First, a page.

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0
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1answer
63 views

Is there a standard name for a set equipped only with an idempotent binary operation?

Is there a name for an idempotent magma, or do they not arise often enough to warrant a special name? (By idempotent binary operation, I mean an operation $+$ such that $x + x = x$ for any $x$.)
2
votes
3answers
73 views

Class of algebras defined by quasi-identities is not closed under taking the quotients

Let $\mathbf{A}$ be an algebra (in the sense of universal algebra) of some signature $\Sigma$. By quasi-identity I mean the formula of the form $$(\forall x_1) (\forall x_2) \dots (\forall x_n) ...
6
votes
1answer
80 views

Obtaining a binary operation on $X \rightarrow Y$ from a binary operation on $Y$. What, if anything, to make of this observation?

Let $X$ and $Y$ denote sets. Then if $+$ is a binary operation on $Y$, then we can obtain a new binary operation $+'$ on $Y^X$ in a canonical way as follows. $$(f+' g)(x) = f(x)+g(x)$$ Question. The ...
5
votes
1answer
80 views

The function $f(x)=(x\vee a)\wedge b$ in a lattice.

Is there an algebraic modular lattice $(X,\vee,\wedge)$ and $a,b\in X$ with $a\le b$ such that the function $$f:X\to X$$ $$f(x)=(x\vee a)\wedge b$$ is not $\vee$-homomorphism?
0
votes
1answer
61 views

Who first described commutative algebraic theories explicitly?

Lately, I've been thinking that the concept of a commutative algebraic theory is really, really important. So I'm curious; who had the honor of first discovering this concept? In particular, I'd like ...
1
vote
1answer
24 views

Does the closure of the set of all irreducible elements always equal the whole set?

Let $X$ denote a set and $\mathrm{cl}$ denote a finitary closure operator on its powerset. Call $x \in X$ irreducible iff for all $A \subseteq X$ we have that if $x \in \mathrm{cl}(A)$, then $x \in ...
2
votes
2answers
71 views

Do formal polynomials make sense in arbitrary algebraic structures?

Let $R$ denote a commutative ring with unity and $X$ a set of formal indeterminates. Then intuitively, the set of all formal polynomials in $X$ with coefficients in $R$ can be defined as the free ...
4
votes
1answer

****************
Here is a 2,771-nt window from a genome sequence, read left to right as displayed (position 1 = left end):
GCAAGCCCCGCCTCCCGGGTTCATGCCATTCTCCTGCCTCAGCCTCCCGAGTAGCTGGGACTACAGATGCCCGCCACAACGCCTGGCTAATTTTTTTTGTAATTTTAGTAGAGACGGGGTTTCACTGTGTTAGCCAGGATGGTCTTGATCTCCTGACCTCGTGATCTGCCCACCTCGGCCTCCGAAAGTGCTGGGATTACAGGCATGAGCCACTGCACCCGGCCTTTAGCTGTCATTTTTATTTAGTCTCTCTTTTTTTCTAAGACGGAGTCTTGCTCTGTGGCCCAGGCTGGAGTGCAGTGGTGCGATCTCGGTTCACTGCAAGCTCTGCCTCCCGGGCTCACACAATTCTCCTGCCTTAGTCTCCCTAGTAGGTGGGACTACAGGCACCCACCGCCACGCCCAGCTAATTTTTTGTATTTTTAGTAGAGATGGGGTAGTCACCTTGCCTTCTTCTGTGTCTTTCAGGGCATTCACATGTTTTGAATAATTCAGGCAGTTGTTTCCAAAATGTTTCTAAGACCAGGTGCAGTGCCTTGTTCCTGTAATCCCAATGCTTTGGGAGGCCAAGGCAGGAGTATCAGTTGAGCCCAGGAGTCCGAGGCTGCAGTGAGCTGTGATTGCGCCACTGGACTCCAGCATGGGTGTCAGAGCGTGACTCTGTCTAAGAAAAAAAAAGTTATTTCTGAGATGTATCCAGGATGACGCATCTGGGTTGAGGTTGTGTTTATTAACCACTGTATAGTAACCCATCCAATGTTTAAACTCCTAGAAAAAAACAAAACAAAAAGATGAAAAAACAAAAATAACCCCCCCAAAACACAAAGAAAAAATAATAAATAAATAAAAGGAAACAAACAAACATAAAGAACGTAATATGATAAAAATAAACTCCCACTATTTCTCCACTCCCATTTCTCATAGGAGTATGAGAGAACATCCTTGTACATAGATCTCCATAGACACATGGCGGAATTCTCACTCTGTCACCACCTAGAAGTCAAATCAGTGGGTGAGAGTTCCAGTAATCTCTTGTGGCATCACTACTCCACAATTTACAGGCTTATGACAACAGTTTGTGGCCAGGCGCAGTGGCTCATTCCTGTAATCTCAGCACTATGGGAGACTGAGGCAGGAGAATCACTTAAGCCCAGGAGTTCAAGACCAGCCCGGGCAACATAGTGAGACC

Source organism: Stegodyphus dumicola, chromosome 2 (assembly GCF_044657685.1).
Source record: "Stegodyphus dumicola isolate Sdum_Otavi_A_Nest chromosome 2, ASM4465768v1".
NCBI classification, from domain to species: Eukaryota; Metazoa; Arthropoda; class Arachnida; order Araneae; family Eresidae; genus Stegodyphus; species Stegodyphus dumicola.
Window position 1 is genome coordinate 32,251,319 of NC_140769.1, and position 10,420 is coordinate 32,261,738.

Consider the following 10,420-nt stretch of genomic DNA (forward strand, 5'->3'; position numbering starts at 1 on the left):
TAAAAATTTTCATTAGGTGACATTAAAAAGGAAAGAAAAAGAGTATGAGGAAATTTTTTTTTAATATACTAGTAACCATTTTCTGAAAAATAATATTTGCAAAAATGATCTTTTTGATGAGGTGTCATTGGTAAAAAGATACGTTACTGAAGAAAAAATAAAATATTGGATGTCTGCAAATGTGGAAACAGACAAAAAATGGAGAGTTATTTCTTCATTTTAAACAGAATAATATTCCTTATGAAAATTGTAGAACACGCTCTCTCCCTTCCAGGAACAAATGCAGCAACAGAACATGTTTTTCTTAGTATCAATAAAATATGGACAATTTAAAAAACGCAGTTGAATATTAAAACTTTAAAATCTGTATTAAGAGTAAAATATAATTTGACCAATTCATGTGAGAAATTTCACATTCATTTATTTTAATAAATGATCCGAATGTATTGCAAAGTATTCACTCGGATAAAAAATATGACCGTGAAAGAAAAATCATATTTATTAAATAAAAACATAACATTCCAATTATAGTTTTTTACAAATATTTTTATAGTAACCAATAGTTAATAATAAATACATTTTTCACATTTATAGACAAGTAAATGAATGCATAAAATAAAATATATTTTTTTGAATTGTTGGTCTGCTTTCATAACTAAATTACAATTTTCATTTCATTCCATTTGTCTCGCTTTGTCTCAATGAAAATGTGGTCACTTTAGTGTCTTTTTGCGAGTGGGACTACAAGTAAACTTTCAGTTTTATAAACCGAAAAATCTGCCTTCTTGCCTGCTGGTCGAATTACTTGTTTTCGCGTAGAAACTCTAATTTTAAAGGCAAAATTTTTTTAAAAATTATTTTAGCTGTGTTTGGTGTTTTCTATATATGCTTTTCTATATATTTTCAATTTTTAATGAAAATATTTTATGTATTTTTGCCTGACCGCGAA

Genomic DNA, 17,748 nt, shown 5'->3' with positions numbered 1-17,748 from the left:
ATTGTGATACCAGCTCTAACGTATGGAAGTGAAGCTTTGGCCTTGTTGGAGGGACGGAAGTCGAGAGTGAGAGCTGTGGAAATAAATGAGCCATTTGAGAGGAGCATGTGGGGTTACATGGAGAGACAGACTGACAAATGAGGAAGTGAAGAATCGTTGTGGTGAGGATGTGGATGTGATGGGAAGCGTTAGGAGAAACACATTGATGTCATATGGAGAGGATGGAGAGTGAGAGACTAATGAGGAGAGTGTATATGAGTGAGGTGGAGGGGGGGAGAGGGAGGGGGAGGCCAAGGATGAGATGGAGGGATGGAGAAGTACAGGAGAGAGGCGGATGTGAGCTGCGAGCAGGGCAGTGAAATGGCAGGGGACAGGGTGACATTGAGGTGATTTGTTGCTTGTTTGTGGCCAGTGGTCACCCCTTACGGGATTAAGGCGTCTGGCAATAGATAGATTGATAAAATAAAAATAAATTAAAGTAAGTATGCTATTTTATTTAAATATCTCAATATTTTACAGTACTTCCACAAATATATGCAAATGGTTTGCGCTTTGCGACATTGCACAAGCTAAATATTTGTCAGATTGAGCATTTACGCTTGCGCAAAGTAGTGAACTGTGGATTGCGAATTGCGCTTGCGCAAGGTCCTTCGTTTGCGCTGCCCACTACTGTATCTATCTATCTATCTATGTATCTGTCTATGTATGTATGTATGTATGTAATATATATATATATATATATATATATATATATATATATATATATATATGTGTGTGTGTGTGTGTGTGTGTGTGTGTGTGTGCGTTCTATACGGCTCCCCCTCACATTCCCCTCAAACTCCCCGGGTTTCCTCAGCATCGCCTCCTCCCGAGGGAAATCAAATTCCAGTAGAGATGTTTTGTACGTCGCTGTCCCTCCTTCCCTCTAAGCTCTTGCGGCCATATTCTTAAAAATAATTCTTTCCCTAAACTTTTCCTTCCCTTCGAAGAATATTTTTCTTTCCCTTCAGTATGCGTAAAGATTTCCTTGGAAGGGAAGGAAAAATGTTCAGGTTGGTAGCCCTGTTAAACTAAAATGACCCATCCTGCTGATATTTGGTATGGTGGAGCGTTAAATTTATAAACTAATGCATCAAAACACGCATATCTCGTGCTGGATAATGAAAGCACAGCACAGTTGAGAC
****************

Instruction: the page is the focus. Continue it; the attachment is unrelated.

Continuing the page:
77 views

The “closed” subspaces of topological algebraic structures

Every set-theoretic model of an algebraic theory gives rise to notion of (algebraically) "closed subset" in a canonical fashion; namely, the closed subsets are those that cannot be escaped via the ...
4
votes
1answer
101 views

How does this definition capture the intuitive notion of an algebra?

On page 15 of this document, the author writes: Definition 1.1.1. Let $\mathcal{E}$ be any category. Given an endofunctor $\Gamma : \mathcal{E} \rightarrow \mathcal{E}$, a $\Gamma$-algebra ...
3
votes
2answers
94 views

For what categories do category algebras exist?

The monoid algebra $R[M]$, for a commutative ring $R$ and a monoid $M$, can be described as the free $R$-algebra on $M$. We think of $R[M]$ as the set of finite formal sums of elements of $M$ with ...
3
votes
2answers
125 views

Should axioms be viewed as part of the signature?

I included category theory in the tags in order to get feedback from the categorial logic community. It goes without saying that this isn't really category theory. A semigroup can be defined as a ...
0
votes
1answer
52 views

Basic question about the definition of a variety (in universal algebra)

According to wikipedia, A variety is a class of algebraic structures of the same signature that is closed under the taking of homomorphic images, subalgebras and (direct) products. Isn't ...
4
votes
1answer
48 views

Which sentences survive the passage from $X$ to the set of all functions $I \rightarrow X$?

Suppose $X$ is a mathematical structure with a single underlying set which we will also denote $X$, equipped with some functions and relations. Letting $I$ denote an arbitrary non-empty set, we see ...
0
votes
1answer
63 views

Relation between quotients and subalgebras

If I have two algebras $A,B$, and one is the quotient of the other, i.e. there exists a surjective morphism $\phi : A \to B$. Then is $B$ isomorphic to some subalgebra of $A$? I think so, because I ...
3
votes
1answer
92 views

Completing a Partially Defined Associative Binary Operation

This is more like a question about terminology. I would like to hear some recommendations of books that discuss algebraic structures with one partially defined associative binary operation, and the ...
3
votes
0answers
88 views

What big families of theories/structures are there?

To gain a big picture of (pre-categorical) mathematics, is it correct to divide mathematical theories resp. structures in two big families? universal algebra: classes of objects with arbitrary ...
1
vote
0answers